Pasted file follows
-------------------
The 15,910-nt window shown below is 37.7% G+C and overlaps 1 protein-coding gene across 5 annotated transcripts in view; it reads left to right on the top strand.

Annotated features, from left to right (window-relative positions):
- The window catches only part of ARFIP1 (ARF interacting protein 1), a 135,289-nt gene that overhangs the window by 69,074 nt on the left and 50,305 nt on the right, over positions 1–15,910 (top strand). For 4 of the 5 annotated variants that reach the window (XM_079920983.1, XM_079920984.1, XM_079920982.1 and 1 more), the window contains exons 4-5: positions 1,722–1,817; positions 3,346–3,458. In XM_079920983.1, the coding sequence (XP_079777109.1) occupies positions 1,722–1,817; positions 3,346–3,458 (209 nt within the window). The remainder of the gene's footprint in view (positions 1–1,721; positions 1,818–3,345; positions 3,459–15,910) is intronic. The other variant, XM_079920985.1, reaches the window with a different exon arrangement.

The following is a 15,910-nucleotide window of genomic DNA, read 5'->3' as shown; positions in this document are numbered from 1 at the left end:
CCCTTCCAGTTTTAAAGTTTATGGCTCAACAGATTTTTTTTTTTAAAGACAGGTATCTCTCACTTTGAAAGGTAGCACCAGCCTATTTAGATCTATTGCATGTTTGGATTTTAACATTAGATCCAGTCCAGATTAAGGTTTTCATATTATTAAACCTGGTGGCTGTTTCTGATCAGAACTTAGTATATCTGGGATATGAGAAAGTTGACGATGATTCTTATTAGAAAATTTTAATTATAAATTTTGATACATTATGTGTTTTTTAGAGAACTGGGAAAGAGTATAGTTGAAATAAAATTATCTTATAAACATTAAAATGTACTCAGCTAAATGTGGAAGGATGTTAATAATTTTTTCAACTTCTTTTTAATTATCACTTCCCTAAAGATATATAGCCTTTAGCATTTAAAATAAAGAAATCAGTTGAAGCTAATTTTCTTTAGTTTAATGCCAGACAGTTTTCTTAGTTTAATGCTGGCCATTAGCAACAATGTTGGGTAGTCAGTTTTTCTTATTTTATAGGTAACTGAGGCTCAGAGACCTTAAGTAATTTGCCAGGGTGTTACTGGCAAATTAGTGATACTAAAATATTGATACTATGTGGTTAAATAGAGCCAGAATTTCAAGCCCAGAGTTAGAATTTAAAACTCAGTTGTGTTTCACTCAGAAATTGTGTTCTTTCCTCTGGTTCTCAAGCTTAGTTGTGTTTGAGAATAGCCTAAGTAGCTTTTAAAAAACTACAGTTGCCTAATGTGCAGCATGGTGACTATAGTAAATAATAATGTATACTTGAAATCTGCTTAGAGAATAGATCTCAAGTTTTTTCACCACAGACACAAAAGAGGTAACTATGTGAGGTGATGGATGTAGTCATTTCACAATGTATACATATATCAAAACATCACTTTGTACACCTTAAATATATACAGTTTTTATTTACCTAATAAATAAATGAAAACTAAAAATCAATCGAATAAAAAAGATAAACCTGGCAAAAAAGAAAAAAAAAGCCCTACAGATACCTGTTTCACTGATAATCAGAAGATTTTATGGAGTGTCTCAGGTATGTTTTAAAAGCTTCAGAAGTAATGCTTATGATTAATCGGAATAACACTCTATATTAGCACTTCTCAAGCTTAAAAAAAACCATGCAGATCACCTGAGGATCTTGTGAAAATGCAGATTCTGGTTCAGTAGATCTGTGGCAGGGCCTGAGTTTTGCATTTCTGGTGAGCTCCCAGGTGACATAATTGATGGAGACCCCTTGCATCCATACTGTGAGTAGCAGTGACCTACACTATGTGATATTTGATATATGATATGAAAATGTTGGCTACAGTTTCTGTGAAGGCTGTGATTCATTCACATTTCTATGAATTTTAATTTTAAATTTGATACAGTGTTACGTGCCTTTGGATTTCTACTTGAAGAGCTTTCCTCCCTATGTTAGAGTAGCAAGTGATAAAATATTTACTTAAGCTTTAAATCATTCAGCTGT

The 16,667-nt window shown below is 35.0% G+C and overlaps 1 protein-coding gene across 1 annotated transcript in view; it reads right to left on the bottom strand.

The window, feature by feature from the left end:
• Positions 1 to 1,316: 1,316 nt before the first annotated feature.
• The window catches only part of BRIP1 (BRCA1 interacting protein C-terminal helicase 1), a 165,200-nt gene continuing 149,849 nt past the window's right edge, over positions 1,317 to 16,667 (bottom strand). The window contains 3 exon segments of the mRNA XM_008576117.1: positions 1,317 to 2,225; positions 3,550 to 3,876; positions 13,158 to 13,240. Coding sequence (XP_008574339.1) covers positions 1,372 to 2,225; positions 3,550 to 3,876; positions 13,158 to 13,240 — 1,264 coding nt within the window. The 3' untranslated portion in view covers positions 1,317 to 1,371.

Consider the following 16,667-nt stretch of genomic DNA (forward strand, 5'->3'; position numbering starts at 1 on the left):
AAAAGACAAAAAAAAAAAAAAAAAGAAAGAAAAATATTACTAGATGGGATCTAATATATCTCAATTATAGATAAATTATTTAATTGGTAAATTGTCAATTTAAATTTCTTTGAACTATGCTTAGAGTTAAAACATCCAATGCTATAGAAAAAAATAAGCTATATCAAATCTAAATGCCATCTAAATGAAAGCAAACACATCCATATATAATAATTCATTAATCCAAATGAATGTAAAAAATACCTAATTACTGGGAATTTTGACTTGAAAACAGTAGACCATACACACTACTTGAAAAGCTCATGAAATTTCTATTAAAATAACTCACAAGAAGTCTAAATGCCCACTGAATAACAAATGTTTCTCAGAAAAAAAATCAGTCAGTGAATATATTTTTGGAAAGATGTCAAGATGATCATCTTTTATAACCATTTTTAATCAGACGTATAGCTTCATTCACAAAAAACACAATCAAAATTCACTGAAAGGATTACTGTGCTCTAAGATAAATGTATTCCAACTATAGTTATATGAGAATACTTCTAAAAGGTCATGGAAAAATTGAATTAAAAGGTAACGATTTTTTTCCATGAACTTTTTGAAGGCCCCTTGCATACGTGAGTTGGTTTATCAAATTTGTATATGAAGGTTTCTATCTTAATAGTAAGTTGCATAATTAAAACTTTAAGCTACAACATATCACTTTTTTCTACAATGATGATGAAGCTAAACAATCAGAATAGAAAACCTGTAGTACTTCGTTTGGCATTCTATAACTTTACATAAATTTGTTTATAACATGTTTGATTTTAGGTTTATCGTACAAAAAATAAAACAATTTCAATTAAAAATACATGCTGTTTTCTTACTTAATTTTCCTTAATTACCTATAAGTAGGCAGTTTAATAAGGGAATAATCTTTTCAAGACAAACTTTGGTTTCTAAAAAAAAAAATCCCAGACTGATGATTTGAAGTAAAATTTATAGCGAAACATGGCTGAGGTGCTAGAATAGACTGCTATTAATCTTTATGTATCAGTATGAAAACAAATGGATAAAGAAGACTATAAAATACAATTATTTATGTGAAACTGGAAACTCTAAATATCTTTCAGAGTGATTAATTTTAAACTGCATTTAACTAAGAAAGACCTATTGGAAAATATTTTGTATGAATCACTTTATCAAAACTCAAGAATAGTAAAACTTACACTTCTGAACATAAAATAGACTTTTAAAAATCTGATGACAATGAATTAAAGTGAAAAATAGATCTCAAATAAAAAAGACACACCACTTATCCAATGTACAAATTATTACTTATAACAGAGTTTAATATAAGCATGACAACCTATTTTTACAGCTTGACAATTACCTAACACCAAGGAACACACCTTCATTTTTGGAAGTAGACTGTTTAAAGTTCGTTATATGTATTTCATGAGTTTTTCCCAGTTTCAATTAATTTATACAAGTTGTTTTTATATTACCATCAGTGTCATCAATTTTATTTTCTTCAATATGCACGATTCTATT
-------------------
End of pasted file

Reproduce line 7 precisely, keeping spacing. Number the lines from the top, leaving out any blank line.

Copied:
The window, feature by feature from the left end: